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February’s Verse

Evangelist Louis Palau writes: After an evangelistic luncheon, an elderly man slowly walked toward me. He introduced himself as a retired university professor once nominated for a Nobel Prize. As we spoke about God he said, “When I was a boy, I had faith, and then I lost it. Now it's too late. God will never take me back.”

“Professor, why do you say that?”

“Because I am so unworthy, that's why. I'm so unworthy.”

I assured the professor that God could take away his guilt—even 40 years worth.
That’s where this month’s verse comes in. It’s from Romans 4:7, although it is initially found in Psalm 32. David wrote Psalm 32 after committing adultery and murder, and a period of miserable silence when he tried to ignore his past. He writes,

“Blessed are they whose transgressions are forgiven,
whose sins are covered.”

‘Blessed’ means happy, thrilled, overjoyed. And here David is exulting in the clean sheet that God has given him. But how does he get to that happy state where the ghosts of the past no longer haunt him, where his past won’t rise up and accuse him?

He admits something we know from our own experience—“When I kept silent, my bones wasted away… my strength was sapped as in the heat of summer.” Hiding is not the answer. Sin needs to be taken care of. Either God covers it or we cover it up. There's a big difference. As Rudyard Kipling said, “Nothing is ever settled until it's settled right.”

But when God covers it, it's settled forever.

The solution is not to hide, to pretend we are better than we are, but to haul it all out into the open before God. That’s what David did, “Then I acknowledged my sin to you and did not cover my iniquity. I said, “I will confess my transgressions to the Lord”—and you forgave the guilt of my sin.” (Ps 32:3-5)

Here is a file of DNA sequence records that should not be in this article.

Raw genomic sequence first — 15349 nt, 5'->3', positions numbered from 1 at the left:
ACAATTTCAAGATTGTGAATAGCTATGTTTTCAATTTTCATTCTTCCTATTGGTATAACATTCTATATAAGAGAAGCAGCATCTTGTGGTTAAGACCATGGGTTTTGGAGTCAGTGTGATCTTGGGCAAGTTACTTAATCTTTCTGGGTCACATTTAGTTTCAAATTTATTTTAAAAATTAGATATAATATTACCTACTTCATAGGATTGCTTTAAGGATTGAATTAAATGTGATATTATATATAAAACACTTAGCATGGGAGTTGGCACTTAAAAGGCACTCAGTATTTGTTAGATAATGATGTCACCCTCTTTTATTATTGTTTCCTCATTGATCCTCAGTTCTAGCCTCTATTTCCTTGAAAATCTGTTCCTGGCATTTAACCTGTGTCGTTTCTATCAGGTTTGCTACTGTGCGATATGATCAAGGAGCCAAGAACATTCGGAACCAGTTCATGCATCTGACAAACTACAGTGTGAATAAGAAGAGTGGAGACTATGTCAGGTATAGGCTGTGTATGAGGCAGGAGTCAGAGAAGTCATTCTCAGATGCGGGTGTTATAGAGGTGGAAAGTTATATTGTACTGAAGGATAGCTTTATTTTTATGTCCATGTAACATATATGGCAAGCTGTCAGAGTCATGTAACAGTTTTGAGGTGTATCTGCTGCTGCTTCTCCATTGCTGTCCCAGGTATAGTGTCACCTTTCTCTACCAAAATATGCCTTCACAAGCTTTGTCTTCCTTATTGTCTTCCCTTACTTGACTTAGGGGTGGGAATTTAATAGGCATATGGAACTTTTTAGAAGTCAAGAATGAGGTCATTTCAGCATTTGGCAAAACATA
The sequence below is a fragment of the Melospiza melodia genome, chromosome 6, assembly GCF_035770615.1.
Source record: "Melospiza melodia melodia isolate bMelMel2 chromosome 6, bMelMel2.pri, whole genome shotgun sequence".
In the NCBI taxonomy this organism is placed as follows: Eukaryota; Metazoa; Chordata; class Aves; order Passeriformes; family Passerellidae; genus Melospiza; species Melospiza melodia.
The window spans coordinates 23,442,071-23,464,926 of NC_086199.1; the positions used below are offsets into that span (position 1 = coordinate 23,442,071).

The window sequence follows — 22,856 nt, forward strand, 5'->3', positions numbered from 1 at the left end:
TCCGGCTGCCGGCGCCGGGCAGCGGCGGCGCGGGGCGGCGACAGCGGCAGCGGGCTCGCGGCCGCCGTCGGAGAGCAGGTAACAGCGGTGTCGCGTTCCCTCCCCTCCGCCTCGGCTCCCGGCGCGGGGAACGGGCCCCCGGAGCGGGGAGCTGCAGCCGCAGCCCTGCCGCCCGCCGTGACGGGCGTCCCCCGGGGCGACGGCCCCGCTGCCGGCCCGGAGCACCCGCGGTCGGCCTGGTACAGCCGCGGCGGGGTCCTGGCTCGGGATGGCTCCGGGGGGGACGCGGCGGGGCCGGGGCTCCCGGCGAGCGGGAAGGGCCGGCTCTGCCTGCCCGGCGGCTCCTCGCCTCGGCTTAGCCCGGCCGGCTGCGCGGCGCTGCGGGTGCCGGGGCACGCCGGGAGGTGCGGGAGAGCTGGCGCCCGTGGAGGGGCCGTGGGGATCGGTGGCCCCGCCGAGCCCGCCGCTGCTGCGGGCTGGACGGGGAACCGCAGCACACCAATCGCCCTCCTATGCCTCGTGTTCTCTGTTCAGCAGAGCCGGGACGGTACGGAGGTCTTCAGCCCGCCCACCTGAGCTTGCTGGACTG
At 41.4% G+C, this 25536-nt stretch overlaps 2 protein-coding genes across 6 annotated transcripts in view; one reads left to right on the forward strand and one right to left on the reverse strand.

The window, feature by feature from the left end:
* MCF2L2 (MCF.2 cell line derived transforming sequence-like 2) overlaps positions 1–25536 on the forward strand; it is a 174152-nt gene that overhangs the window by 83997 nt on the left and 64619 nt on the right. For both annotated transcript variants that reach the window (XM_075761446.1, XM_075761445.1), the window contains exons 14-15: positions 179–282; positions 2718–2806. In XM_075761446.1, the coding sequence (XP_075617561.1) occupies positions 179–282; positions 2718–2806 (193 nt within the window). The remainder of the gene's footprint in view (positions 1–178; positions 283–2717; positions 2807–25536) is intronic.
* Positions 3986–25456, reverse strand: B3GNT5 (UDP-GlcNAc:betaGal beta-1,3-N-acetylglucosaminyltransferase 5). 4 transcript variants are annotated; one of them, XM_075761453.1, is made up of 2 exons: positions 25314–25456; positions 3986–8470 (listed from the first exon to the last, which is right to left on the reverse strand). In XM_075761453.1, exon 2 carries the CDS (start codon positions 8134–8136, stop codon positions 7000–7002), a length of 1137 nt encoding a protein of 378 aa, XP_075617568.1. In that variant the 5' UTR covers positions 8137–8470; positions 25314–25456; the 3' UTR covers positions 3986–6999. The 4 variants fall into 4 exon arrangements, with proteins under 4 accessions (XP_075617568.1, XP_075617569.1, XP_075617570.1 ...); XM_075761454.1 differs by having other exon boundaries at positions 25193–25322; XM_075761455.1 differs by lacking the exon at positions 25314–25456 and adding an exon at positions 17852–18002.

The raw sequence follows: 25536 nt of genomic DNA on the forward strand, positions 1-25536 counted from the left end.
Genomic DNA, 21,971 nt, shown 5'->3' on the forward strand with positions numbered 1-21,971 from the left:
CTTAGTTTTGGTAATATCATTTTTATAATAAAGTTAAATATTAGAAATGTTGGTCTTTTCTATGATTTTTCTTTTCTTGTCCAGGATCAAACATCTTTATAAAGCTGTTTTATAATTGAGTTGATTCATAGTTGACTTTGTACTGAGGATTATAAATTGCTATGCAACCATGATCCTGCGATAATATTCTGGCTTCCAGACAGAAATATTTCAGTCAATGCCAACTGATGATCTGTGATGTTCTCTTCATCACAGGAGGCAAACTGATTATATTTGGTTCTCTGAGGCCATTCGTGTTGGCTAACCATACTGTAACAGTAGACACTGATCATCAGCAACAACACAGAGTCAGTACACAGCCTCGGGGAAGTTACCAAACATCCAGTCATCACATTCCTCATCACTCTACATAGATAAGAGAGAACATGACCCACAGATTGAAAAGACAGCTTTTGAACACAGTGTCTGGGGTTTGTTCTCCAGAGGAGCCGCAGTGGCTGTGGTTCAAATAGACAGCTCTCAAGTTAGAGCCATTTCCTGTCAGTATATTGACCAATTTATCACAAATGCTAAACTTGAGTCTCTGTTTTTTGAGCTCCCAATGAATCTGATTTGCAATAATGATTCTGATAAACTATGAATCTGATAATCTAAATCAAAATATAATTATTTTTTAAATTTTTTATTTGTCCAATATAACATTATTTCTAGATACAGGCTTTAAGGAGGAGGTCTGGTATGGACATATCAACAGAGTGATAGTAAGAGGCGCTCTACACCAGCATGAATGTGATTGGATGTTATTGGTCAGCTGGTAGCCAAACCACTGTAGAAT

That’s the pathway to happiness. David found relief and happiness in knowing his transgressions were forgiven, his sins covered, and the Lord did not count his sin against him.

But why does Paul quote these verses in Romans 4? Paul has been speaking about the wonder of the gospel. He has been arguing that sin is not something we atone for by our good works, or by self-punishment—instead it is something God deals with at the Cross and that we accept as a gift.

In Romans 4 he says:
“People are counted as righteous, not because of their work, but because of their faith in God who forgives sinners. David also spoke of this when he described the happiness of those who are declared righteous without working for it:
‘Blessed are they whose transgressions are forgiven,
whose sins are covered.’”

For troubled souls overwhelmed by their guilt, sin, and failure, few passages in all of Scripture can give peace like this one. Psalm 32 and Romans 4 offer the assurance of forgiveness that is found in Jesus alone.